WSU Vancouver Mathematics and Statistics Seminar

WSU Vancouver Mathematics and Statistics Seminar (Spring 2017)

Welcome to the WSU Vancouver Seminar in Mathematics and Statistics! The Seminar meets on Wednesdays at 1:10-2 PM in VUB 107. This is the building marked "N" in the campus map, and all Math/Stat faculty have offices in this building. The seminar is open to the public, and here is some information for visitors.

Students could sign up for Math 592 (titled Seminar in Analysis) for 1 credit. Talks will be given by external speakers, as well as by WSUV faculty and students. Contact the organizer Bala Krishnamoorthy if you want to invite a speaker, or to give a talk.

Seminars from previous semesters

Date Speaker Topic Slides
Jan 11     canceled due to snow
Jan 18     intro, coordination
Jan 25 Matthew Sottile, Sailfan & WSU Opinion dynamics models based on interaction potentials with topic coupling

Abstract (click to read)

Opinion dynamics models are used to reason about the transmission, change, and stability of opinions within a population of agents. The core components of such a model are the mechanism for modeling interaction and the mechanism for updating the opinion held by agents after interaction. Models of such systems date back to the 1950s and continue to be studied today. Their applicability ranges from the study of social dynamics of humans to interactions in synthetic systems such as distributed agent based-ones in which the concept of "opinion" maps to one or more state variables that are updated during agent interactions.

This talk will present ongoing research work that involves the creation of a generalized framework for opinion dynamics models based on interactions represented via potentials, with opinion updates based on the minimization of all possible interactions within the population. We have shown that existing linear models can be represented in our framework. Furthermore, we can represent models that capture dynamics that cannot be represented by prior models. Finally, we also introduce a new concept of opinion coupling that has not been well studied or modeled.

This work is a joint effort with Hossein Noorazar (WSU PhD student) and Kevin Vixie.

Feb   1 Bala Krishnamoorthy, discussion Tips for creating an effective job resume
Feb   8     No seminar
Feb 15 Leslie New, WSU A brief introduction to science communication

Abstract (click to read)

Being successful in science is about more than just doing good research. It also requires that individuals be able to communicate their research to others. There are multiple ways to communicate science, from peer-reviewed journals to popular science articles to radio interviews and more. We will focus our discussion on oral presentations, addressing habits that make for effective speakers as well as some tips for slide presentation. While practice may make perfect, starting with good habits will help you reach perfection that much faster.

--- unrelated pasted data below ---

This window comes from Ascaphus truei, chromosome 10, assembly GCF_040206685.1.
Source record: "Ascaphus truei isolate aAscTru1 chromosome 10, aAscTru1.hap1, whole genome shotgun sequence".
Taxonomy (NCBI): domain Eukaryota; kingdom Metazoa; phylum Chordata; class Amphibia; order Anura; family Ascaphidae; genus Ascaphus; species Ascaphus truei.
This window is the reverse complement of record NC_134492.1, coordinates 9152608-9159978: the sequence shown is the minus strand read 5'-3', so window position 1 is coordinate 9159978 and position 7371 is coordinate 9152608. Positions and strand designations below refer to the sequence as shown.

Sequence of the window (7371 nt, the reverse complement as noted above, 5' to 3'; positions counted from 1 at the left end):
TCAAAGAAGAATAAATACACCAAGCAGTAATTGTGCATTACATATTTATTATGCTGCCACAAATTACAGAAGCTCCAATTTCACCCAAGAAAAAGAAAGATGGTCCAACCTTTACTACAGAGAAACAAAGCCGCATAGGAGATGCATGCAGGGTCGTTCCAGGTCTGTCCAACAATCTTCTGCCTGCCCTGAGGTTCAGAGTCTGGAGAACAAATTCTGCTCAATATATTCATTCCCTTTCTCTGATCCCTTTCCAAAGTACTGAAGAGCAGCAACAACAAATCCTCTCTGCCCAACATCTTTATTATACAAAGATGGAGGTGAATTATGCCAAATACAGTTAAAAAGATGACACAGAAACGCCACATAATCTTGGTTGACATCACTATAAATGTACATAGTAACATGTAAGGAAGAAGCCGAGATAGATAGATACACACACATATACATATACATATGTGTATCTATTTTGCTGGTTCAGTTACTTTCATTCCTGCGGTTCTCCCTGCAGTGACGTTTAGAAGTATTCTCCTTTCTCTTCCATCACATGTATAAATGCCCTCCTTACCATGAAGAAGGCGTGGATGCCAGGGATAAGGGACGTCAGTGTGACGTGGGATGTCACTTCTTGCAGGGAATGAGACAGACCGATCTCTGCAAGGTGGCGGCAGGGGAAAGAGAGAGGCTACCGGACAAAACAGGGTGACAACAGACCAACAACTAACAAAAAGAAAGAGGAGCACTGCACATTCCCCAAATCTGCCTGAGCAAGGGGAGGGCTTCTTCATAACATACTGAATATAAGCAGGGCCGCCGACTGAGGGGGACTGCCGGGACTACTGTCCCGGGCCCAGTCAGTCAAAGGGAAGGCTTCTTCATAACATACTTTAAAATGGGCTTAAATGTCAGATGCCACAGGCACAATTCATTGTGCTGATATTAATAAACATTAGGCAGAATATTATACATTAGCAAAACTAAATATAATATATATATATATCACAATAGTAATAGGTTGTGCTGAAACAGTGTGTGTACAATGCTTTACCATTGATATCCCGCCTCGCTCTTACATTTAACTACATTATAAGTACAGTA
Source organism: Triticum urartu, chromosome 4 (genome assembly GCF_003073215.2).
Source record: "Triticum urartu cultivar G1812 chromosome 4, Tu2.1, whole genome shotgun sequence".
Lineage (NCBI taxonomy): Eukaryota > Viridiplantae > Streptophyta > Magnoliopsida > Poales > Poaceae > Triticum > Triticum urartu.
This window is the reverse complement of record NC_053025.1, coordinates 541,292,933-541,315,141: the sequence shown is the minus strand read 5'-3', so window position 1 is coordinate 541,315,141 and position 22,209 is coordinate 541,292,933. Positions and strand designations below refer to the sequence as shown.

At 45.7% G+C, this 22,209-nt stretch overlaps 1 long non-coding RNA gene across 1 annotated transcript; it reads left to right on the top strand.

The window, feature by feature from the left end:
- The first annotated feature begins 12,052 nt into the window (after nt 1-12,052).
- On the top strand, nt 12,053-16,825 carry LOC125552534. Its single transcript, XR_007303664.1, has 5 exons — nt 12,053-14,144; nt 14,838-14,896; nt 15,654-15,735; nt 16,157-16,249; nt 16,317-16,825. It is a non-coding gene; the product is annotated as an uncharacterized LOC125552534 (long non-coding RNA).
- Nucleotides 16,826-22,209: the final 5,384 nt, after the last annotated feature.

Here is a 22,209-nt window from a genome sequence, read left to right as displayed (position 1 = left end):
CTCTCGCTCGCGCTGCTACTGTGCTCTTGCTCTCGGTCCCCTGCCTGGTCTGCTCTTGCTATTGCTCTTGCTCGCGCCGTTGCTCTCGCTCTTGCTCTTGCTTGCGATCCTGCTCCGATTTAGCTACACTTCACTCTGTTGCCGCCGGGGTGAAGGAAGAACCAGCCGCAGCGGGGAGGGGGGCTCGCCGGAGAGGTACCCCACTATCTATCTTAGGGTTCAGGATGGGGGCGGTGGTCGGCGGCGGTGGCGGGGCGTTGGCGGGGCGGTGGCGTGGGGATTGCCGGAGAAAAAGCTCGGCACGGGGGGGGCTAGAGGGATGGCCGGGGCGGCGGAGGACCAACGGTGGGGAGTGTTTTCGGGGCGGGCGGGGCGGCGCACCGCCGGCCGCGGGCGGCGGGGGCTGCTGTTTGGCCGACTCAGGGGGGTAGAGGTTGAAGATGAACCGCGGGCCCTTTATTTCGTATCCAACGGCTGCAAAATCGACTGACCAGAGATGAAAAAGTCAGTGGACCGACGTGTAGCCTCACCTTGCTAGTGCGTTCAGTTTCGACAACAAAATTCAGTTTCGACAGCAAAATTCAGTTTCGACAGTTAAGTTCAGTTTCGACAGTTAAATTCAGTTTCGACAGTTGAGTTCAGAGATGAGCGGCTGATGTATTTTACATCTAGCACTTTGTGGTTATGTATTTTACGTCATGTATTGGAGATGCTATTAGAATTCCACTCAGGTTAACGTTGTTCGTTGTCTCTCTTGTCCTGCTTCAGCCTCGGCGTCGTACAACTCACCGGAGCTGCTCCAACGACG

Feb 22 Safia Chettih, Reed College Topology of Configurations on Trees

Abstract (click to read)

Configuration spaces of graphs have a rich network of connections to many areas of mathematics, while some basic properties of these spaces elude a general description. This talk will introduce some fundamental tools of algebraic topology that help to understand better these configuration spaces, and touch on a discretized model for configuration spaces of graphs which has made deeper insights possible. I will show how the homology of configurations on trees can be completely understood via configurations on subtrees, and give concrete examples of the homology classes we might see.

Mar   1     No seminar
Mar   8 Bala Krishnamoorthy Image correspondence recovery via binary quadratic programming postponed

Abstract (click to read)

We consider the problem in computer vision of matching features in a set of images. We are given pairwise similarities (or affinities) for sets of image features. Our goal is to find sets of matching features which explicitly satisfy cycle consistency across multiple images. We propose an approach based on binary quadratic programming. Our main insight is that using a series of carefully chosen relaxations of the binary quadratic variables into binary variables, the problem can be cast into a linear program that could be tackled by existing solvers. This is ongoing joint work with Sudipta Sinha from Microsoft Research.

Mar 15 Spring break; no seminar
Mar 21 Sergey Lapin, WSU Mathematical modeling of ocular blood flow (VUB 221, 4:10-5 PM)